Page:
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Agree to disagree
Greg and I don’t always see eye to eye with our money, but the only time we ever argue is when one of us thinks the other is being too cheap. I don’t like to spend my hard-earned money in airport restaurants, and Greg thinks it’s okay to wear pants with no seams, shoes without soles, and a rain jacket that flakes its waterproof lining every time he puts it on. I’m the conscious saver, Greg’s the anti-spender. I work hard to ensure we have both short-term and long-term money, Greg thinks we have enough already and should quit working altogether to go be national park campground hosts. Note: I’m all for it, I am. But I’m going to need a detailed financial plan for how we’re going to survive on $10/day for the rest of our lives. Greg is old school and doesn’t think it appropriate to talk about money, and I whole-heartedly disagree. I learn, and am motivated, by what others have done, and I love to see numbers because I can apply them to my our situation.
We could all use some help
I hate that money is still such a taboo subject, that people are ashamed to talk about it, and especially are too afraid to admit they need financial help. We all need help with something, the vast majority with money. If you don’t believe me, Bing (don’t Google, because with Bing you earn Microsoft points for online searches that are redeemable for Amazon, Walmart, or REI gift cards) “Americans in debt”. It’s a nightmare! High blood pressure, depression, drug and alcohol addiction, divorce, suicide. I saw on Twitter recently ⅓ of Americans would rather lose the right to vote than reveal their credit card debt balance. WHAT. This is America, people. Thousands of people died for the right to a democracy. I doubt anyone lost their lives for the opportunity to max out their student loans or apply for a Gap card. I’m starting to sweat.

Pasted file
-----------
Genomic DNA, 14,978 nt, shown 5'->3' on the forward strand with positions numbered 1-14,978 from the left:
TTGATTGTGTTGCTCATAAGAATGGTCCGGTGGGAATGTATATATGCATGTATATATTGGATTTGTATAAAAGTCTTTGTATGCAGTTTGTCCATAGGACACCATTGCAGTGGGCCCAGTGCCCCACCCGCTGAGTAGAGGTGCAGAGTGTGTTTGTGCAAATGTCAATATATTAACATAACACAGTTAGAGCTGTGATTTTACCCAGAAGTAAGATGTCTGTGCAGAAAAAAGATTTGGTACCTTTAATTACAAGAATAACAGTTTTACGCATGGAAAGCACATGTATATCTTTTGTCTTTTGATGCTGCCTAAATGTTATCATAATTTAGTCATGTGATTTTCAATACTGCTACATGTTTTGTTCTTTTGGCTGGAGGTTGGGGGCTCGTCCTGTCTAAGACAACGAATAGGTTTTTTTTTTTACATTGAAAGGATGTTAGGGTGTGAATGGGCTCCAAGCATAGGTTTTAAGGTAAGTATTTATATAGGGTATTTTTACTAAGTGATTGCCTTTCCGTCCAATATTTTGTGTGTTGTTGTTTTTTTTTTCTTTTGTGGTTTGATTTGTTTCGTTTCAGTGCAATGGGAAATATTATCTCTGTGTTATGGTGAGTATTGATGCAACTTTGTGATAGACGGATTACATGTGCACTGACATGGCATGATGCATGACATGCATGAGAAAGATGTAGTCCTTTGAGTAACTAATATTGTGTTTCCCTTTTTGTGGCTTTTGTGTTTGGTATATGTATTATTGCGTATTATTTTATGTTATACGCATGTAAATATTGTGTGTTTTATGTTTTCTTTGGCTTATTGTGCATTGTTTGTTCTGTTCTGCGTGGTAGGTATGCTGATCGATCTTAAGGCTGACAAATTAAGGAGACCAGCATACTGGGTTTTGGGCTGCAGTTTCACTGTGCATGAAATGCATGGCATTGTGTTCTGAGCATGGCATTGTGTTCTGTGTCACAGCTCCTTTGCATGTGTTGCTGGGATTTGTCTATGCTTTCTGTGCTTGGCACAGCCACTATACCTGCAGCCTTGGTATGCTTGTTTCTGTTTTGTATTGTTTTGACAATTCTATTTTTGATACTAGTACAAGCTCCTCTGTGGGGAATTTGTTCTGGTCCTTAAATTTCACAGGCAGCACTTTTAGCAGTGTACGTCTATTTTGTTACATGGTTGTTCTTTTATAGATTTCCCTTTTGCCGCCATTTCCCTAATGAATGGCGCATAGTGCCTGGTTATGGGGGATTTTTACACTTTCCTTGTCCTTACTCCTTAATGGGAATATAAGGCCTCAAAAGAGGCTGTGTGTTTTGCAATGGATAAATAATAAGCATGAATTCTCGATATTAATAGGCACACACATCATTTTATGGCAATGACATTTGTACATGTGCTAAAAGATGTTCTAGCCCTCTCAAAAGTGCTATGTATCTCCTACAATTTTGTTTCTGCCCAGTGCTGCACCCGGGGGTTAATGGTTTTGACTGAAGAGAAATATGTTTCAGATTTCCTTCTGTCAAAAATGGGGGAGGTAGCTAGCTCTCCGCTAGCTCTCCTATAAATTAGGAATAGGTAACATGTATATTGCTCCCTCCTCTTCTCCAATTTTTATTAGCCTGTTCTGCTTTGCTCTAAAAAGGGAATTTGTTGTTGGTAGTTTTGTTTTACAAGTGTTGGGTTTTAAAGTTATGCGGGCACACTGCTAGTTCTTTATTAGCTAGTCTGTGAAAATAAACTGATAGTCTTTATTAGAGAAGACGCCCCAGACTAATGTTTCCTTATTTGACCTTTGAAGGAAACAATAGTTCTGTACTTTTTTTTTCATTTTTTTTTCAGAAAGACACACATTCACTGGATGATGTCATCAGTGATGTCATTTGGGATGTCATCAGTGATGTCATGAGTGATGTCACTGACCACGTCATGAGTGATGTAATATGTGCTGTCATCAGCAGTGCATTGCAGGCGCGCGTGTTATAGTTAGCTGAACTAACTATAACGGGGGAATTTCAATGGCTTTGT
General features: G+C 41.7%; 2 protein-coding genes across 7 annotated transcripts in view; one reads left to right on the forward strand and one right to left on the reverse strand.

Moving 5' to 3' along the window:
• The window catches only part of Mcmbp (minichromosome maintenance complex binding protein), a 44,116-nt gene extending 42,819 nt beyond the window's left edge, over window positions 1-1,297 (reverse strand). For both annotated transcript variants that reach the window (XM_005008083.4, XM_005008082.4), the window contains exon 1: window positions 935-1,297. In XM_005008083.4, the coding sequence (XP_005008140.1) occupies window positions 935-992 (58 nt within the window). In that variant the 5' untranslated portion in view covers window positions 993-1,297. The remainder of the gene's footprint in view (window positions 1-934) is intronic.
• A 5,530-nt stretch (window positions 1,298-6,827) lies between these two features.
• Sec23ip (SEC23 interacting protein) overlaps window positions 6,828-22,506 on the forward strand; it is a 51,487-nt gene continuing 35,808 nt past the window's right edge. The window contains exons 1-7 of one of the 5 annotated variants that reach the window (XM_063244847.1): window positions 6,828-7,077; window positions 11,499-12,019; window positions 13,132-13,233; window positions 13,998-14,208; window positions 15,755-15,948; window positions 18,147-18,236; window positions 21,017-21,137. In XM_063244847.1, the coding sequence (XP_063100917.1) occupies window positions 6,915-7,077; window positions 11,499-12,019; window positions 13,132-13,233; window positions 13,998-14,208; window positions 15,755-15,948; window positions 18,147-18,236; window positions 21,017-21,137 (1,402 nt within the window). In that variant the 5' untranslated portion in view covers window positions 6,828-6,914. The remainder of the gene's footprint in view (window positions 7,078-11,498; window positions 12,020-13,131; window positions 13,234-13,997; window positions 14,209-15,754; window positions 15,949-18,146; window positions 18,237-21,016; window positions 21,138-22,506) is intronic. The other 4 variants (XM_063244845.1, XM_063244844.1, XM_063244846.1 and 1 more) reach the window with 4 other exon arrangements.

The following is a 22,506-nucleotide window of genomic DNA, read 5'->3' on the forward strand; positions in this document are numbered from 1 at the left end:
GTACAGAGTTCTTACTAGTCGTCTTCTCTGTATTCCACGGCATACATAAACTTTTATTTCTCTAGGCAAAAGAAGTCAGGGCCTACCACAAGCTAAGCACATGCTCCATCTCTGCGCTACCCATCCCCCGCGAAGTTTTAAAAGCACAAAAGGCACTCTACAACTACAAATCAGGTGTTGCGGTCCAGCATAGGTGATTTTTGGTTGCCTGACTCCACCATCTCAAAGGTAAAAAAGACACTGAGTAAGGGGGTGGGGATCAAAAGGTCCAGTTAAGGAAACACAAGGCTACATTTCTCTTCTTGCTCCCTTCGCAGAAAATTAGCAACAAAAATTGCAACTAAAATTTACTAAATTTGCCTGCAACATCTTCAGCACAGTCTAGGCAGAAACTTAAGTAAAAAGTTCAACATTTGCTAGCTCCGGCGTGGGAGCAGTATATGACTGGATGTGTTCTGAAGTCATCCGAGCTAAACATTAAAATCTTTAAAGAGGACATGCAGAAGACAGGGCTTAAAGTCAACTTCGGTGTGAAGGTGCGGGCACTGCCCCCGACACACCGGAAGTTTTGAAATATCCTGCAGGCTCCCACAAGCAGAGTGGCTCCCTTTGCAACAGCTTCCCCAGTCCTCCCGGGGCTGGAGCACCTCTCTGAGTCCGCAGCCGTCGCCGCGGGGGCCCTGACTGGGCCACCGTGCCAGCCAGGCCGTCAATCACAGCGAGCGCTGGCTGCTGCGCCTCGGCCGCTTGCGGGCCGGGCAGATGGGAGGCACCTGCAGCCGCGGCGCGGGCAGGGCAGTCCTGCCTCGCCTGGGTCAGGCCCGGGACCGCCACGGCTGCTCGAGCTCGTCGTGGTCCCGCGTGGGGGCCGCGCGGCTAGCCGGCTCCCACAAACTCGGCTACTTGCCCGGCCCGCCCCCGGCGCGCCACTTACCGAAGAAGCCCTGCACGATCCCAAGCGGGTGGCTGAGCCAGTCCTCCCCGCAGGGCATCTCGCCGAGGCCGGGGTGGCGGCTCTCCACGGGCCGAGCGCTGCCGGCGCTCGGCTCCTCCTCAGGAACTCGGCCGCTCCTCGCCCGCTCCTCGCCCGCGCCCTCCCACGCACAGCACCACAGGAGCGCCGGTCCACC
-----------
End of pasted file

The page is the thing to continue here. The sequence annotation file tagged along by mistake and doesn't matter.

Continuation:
This is real life
The thing that I love most about discussing money is that no one’s trying to send you down some spiritual path to save it or get out of debt; you don’t have to find God or Allah to become financially responsible. There’s no political agenda, and you don’t have to get three people to sign up for it, and get those three people to sign up another three people. Money is not a fad diet, or a rustic cuff craze, or some lunatic’s (present!) opinion. It’s real life. And when you don’t have it, real life can be just miserable.
Find a friend
So let it out, man. If you’re bad with money and would like to be better, start talking about it. Branch out from your broke friends and family and ask the financially savvy ones their tricks of the trade. Find a mentor to look up to and learn from. Read financial blogs, check out personal finance books from the library, listen to free podcasts on your way to work, follow financial gurus on Twitter and Instagram if for nothing else but for their motivational quotes. It’s easy to stand stock-still, too afraid to make a change when you think you’re the only one having to do it, but you have to know you’re not alone. I didn’t have a strong financial foundation growing up, I’m not a natural saver, I didn’t know anything about living within my means or investing, but I found a mentor in my oldest brother. He picked me up and dropped me off at the trailhead to my path of financial freedom. Now I have lots and lots of mentors and I try to learn something new about money every day, whether it’s an investment strategy, or a tax benefit, or a new app that pays me to scan receipts, or another way to use less and conserve more. I am loud and proud about our pursuit of financial freedom, and encourage everyone around us to join the chorus.